New Insights into the Stratigraphic Framework and Depositional History of the Paleocene and Eocene Chicontepec Formation, Onshore Eastern Mexico
A detailed biostratigraphic analysis and stratigraphic framework of the Paleocene and Eocene Chicontepec Formation in the Tampico-Misantla basin, onshore eastern Mexico, was conducted using 33 wells. The objective was to have an independent re-evaluation of the geological framework for future evaluation of the resources.The Eocene and upper Paleocene stratigraphy in the basin is very complicated and it was found that a well spacing of 5-10 km was necessary in order to identify the depositional character of each sequence. A detailed Wheeler diagram, with time increments of 0.1 Ma, was constructed for the stratigraphic framework using the interpreted graphical biostratigraphic data on the wells. Rock accumulation rates (uncorrected for compaction, dewatering etc) in the sequences are between 10 and 20 cm/1000 yrs. The regional stratigraphic framework is defined by five sequence boundaries: SB 65.5, SB 60.4, SB 54, SB 46 and SB 38.1. Once these sequence boundaries were established it was possible to reconstruct the depositional history of the Eocene submarine fans which were sourced from the southwest margin of the basin. After SB 54, there are five sediment entry points into the basin from the southwest. The northern two entry points coincide exactly with two canyons identified from Chicontepec outcrop studies (Cossey and Van Nieuwenhuise, 2011). Additional entry points are identified to the south of the outcrop study area where fieldwork was inconclusive, but the subsurface evidence indicates the presence of three more canyons. After SB 46, there are six sediment entry points into the basin from the southwest. The additional entry point correlates exactly with the large San Lorenzo canyon which was identified from fieldwork (Cossey and Van Nieuwenhuise, 2011).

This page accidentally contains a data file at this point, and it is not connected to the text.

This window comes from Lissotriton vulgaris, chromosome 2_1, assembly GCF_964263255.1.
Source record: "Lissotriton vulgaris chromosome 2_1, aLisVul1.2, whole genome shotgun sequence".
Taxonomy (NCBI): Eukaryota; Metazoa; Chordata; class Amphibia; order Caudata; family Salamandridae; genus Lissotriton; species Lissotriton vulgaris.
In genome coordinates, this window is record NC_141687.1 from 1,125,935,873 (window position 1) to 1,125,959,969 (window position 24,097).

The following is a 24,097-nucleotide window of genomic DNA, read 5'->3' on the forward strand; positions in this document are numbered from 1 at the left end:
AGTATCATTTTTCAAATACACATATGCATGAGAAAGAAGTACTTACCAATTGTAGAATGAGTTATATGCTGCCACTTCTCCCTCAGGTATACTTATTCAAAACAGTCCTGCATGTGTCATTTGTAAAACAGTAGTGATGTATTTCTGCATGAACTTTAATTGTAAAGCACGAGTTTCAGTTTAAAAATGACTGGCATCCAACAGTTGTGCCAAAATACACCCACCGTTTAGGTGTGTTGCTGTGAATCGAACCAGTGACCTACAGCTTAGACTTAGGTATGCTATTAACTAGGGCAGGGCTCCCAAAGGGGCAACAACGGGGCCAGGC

Paleocene and Eocene Chicontepec Formation
Gulf of Mexico Eocene Isolation
Integration of Outcrop and Subsurface
37 minutes video lecture
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